From the backdoor of my farmhouse, the morning sun creeps above the frosted beige carpet of a soybean field. For a moment, it oozes...
Standing at the prow, I faced forward into the wind and breathed. The steel hull of the passenger ferry sliced through the lake, curling...
If you want to know what the world was like 200 years ago, go to South Manitou Island some nice Indian Summer day.
Lately, my mind keeps wandering back to the many boyhood summers I spent in Idewild, Michigan, on the edge of the Manistee National Forest.
Every year, as the cold, spring rains ended and summer — ever so slowly — began to crawl onto the shores of northern Michigan like a forgotten castaway, the dragonflies arrived to signal summer had begun.
McNamara started her blog, Simply Scratch, in February 2010 with a mission to get back to her rural Michigan roots and revitalize her home kitchen by swapping canned goods and prepackaged mixes for wholesome, healthy ingredients.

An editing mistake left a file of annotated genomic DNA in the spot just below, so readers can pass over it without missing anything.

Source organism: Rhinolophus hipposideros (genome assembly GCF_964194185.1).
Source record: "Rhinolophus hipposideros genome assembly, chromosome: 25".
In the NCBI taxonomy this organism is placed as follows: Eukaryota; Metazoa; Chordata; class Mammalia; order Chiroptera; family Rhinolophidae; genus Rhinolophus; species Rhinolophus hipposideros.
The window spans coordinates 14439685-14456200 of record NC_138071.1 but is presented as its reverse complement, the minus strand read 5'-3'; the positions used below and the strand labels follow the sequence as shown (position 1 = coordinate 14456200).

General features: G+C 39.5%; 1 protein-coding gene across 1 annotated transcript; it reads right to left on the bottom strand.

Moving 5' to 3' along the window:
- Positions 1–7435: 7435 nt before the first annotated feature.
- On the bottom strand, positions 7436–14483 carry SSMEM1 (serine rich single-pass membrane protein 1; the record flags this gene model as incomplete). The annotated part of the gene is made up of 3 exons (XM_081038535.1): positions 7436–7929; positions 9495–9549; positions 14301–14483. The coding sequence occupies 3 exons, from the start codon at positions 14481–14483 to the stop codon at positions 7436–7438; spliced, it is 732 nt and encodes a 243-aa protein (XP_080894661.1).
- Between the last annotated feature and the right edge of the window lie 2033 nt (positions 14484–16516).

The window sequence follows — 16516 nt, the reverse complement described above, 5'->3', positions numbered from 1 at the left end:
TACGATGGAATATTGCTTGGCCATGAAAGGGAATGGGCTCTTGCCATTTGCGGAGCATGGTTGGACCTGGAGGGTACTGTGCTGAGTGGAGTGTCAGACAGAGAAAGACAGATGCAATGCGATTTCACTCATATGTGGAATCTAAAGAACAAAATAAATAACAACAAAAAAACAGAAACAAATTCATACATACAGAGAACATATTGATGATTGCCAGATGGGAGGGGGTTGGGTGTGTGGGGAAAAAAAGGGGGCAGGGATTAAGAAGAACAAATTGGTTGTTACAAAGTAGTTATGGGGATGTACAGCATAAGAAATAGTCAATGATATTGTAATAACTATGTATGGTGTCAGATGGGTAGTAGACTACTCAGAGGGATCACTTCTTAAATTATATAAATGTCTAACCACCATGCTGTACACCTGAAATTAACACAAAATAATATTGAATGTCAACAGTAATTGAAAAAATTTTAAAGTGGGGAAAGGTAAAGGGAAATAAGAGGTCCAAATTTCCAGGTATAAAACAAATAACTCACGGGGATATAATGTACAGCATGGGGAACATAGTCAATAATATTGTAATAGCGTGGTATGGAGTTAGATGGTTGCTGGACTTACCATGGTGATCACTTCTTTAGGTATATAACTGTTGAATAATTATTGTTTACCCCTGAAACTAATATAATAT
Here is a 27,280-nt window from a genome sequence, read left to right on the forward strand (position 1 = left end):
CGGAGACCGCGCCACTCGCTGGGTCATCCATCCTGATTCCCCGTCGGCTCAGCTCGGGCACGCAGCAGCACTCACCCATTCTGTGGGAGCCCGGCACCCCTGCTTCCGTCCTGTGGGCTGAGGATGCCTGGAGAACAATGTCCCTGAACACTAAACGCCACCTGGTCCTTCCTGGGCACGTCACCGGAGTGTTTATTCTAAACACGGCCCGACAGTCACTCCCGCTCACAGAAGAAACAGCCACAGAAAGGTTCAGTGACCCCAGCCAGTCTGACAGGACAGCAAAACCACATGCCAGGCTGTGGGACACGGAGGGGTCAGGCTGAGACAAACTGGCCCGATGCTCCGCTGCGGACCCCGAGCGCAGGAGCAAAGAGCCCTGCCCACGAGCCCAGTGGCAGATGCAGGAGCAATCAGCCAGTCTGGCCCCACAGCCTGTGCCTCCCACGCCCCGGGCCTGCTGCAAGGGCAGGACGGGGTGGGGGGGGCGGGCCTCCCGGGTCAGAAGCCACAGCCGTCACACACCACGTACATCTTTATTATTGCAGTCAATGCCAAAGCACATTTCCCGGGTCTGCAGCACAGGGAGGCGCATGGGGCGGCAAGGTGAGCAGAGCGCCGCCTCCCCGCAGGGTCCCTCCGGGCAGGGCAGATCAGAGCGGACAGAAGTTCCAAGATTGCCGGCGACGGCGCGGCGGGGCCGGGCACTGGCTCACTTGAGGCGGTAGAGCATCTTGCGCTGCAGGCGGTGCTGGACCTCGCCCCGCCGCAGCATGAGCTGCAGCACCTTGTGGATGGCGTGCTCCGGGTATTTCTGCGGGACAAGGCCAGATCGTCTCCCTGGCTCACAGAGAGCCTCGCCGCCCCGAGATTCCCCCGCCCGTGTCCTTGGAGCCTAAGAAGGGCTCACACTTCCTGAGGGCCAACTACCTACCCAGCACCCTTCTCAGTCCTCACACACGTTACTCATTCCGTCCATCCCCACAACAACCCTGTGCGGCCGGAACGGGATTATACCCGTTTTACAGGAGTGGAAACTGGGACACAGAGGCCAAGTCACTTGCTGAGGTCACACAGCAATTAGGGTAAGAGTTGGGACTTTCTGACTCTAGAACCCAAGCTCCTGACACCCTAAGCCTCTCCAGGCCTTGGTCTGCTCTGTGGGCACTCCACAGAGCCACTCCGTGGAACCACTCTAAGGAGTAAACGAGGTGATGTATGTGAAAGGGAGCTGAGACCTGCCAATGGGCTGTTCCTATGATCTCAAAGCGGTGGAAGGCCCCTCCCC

The following excerpt from the short story “Incomer” by Gloria Whelan is from the newly released book “Here: Women Writing on Michigan’s Upper Peninsula” (2015, Michigan State University Press), edited by Ronald Riekki and presented with permission of Michigan State University Press and Wayne State University Press. All rights reserved.
If there’s any one topic in the Upper Peninsula that is the focus of a raging, ongoing argument between skeptics and believers, it’s the strange phenomenon of the glowing orb between Watersmeet and Paulding off Highway 45, known as the Paulding, Watersmeet or Dog Meadow Light.
By Mardi Jo Link Illustrations by Gary W. Odmark Okay, so check us out. It’s 2 a.m. and there we all are, sitting around the table...
The first time my mom and I visited Alpena on the shore of Lake Huron, we came on a geology trip. Following a stop at a gypsum mine, we hunted for fossils. After this first taste, we became obsessed, returning again and again to look for more.